Eye For Film >> Movies >> The Castle Of Cagliostro (1979) Film Review
The second big screen outing of Lupin III is already one of the best Anime movies ever made, while rivalling anything Disney or Pixar has to offer. Green ogres, fat superheroes or a zillion gigabytes of computer animation still cannot compare to 12 frames of hand-drawn charm.
For the uninitiated, Lupin III is the grandson of Arsene Lupin, the gentleman thief, created by Maurice Leblanc in the Twenties. He's always breaking into some impenetrable vault, or has a zillion gadgets up his sleeve to help with escaping if things go awry. He's also rather whacky and buffoonish, which makes his antics a joy to watch.
Hayao Miyazaki (Spirited Away, Howl's Moving Castle), in his movie debut, tones down the out of control wackiness of the Lupin III TV show and gives Lupin a rather decent plot to dig his teeth into. This is not an excuse to string together a bunch of insane set pieces.
Seconds after robbing a Monte Carlo casino, Lupin and Jigen discover that every dollar note they have swiped is a fake. Only one place in the world is known to make these counterfeits and Lupin's underworld knowledge leads them to the tiny European country of Cagliostro (think Luxemburg, only much, much smaller).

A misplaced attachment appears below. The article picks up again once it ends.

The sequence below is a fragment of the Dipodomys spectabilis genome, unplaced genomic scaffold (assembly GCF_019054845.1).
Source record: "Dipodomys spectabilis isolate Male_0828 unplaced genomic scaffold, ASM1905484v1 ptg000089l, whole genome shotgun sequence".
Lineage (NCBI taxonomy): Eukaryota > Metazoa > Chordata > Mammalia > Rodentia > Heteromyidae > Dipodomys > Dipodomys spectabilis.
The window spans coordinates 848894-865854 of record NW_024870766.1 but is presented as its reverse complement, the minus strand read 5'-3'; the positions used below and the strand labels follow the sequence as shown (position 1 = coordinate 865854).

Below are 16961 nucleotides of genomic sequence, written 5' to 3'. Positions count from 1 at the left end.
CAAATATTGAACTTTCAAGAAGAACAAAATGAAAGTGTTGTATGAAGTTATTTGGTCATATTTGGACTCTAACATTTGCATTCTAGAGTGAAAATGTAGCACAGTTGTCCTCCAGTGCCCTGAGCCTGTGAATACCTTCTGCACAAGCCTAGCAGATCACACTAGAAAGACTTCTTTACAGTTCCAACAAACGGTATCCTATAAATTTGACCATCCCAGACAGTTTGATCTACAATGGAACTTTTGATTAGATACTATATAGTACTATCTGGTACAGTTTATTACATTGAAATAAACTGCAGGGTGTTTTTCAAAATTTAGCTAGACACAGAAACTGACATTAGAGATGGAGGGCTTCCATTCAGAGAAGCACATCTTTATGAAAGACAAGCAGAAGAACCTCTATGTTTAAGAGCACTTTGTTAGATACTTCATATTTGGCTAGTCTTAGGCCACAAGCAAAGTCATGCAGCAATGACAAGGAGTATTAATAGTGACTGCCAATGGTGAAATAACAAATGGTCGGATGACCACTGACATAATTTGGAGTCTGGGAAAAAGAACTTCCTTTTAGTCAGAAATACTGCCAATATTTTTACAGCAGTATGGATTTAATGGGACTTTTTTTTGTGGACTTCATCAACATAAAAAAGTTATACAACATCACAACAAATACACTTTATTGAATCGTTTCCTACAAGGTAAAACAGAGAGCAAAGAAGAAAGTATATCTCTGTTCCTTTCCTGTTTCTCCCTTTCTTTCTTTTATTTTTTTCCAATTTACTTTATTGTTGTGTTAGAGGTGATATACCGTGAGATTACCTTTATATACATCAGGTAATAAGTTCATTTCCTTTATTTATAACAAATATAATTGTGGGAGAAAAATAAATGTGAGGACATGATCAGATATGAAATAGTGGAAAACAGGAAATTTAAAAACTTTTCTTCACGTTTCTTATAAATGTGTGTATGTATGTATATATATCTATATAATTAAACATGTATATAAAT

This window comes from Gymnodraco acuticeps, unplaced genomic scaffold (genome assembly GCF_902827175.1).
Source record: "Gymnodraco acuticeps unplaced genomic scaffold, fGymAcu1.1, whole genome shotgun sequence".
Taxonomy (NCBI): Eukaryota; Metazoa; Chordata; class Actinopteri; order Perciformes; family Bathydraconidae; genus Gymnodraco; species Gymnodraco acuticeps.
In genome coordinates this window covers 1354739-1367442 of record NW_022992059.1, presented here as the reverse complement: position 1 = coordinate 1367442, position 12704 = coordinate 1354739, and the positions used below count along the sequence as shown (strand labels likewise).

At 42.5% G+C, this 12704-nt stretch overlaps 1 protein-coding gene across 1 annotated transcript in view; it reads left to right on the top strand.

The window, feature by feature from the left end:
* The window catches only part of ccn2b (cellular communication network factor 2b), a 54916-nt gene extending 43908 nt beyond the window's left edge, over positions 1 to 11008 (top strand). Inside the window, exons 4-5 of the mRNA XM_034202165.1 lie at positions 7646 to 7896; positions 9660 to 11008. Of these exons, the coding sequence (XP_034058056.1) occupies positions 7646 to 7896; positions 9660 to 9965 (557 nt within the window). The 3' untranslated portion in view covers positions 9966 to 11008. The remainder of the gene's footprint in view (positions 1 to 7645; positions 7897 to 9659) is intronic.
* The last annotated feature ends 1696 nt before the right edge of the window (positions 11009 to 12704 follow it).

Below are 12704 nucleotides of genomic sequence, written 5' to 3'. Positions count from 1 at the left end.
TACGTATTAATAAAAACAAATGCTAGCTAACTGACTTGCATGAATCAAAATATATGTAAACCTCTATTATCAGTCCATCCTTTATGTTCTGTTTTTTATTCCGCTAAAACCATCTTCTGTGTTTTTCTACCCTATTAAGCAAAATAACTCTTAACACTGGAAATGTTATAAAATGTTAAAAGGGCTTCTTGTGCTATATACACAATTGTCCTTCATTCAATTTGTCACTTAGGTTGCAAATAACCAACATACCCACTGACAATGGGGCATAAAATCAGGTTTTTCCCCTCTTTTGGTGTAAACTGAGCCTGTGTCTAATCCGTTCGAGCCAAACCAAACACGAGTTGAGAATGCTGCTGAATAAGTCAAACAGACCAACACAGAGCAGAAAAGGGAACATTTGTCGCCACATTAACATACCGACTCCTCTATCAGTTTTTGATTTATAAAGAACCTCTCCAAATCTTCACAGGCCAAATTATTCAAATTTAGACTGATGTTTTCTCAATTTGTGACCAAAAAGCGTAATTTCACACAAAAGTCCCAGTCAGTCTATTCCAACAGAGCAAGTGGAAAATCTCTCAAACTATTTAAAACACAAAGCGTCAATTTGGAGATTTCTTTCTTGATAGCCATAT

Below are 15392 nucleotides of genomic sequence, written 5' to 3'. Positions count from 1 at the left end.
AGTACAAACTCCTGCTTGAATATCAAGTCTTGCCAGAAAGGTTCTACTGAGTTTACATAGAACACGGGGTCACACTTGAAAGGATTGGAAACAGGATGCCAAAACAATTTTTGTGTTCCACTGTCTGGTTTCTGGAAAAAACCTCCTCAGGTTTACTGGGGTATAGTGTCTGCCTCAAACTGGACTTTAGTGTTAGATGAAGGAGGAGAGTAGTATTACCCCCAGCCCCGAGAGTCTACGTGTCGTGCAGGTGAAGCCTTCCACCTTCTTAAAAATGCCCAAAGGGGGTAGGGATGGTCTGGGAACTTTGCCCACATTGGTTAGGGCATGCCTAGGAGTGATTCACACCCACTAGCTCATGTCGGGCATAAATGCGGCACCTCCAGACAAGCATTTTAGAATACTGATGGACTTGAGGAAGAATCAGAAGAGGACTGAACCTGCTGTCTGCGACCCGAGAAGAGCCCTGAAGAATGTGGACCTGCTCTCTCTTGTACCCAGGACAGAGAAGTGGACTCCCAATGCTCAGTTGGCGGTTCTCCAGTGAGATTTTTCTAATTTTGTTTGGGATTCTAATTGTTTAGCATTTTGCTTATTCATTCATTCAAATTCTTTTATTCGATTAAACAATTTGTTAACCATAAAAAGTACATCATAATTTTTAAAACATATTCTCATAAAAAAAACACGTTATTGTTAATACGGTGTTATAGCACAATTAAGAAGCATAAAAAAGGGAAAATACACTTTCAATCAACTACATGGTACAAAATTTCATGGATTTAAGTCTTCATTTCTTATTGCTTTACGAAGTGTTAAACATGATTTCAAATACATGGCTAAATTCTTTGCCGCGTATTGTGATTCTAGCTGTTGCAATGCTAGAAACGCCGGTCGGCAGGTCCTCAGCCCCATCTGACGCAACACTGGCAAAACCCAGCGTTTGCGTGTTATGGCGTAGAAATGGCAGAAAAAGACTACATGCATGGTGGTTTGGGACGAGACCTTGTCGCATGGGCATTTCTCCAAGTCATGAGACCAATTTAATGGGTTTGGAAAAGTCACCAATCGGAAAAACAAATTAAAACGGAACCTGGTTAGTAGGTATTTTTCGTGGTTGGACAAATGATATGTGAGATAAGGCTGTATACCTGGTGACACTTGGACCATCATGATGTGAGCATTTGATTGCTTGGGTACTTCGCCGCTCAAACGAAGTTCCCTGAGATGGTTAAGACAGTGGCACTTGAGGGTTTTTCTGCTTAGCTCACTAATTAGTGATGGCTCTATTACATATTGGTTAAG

Half a moment after crossing the border, Lupin and Jigen are involved in a car chase and rescue the Lady Clarisse from a bunch of goons. But she's promptly kidnapped again, though manages to leave Lupin a clue in the form of a strange wedding ring.
Their suspicions over the kidnapping lead them to the titular castle where they discover that an evil Count has seized control of the country, using - guess what? - funny money. And the ring is the key to a great treasure that can only be uncovered when the Lady Clarisse is married to the Count.
Lupin deliberately blows his cover to Inspector Zenigata (the perpetually stressed Interpol officer who is always chasing him) as a diversion, while he breaks into the castle to rescue Clarisse. What follows is scene after scene of hairs breadth escapes and impossible scenarios.
Miyazaki's attention to detail is what truly elevates this beyond typical animation quality. There are enough moments of quietness and atmosphere to balance out the loud scenes. A strong sense of setting also comes from the imaginative "photography". Too many animated movies disorientate the audience with frenetic direction and over-indulgence, but Castle Of Cagliostro works so much better by taking its time and choosing the best angles to cover the action. His trademark flying machines and overeating scenes make their first big screen appearance here.
Far from his typical sub-genre of eco-friendly animation, Miyazaki is obviously a big fan of Lupin and has made a movie that refuses to be missed. Even Spielberg called CoC "one of the best adventure movies ever." It definitely gets the Gator MacReady claw of approval. Five stars just aren't enough. Any fan of Miyazaki should check out this film immediately.
One should be aware that the Maurice Leblanc estate doesn't entirely approve of the Lupin III franchise. As a result he is mostly known in this version as "Wolf" (get it?). The Manga release of this film was entirely re-dubbed in English with Lupin restored but the new Optimum DVD uses the original English voice actors.Reviewed on: 21 Oct 2005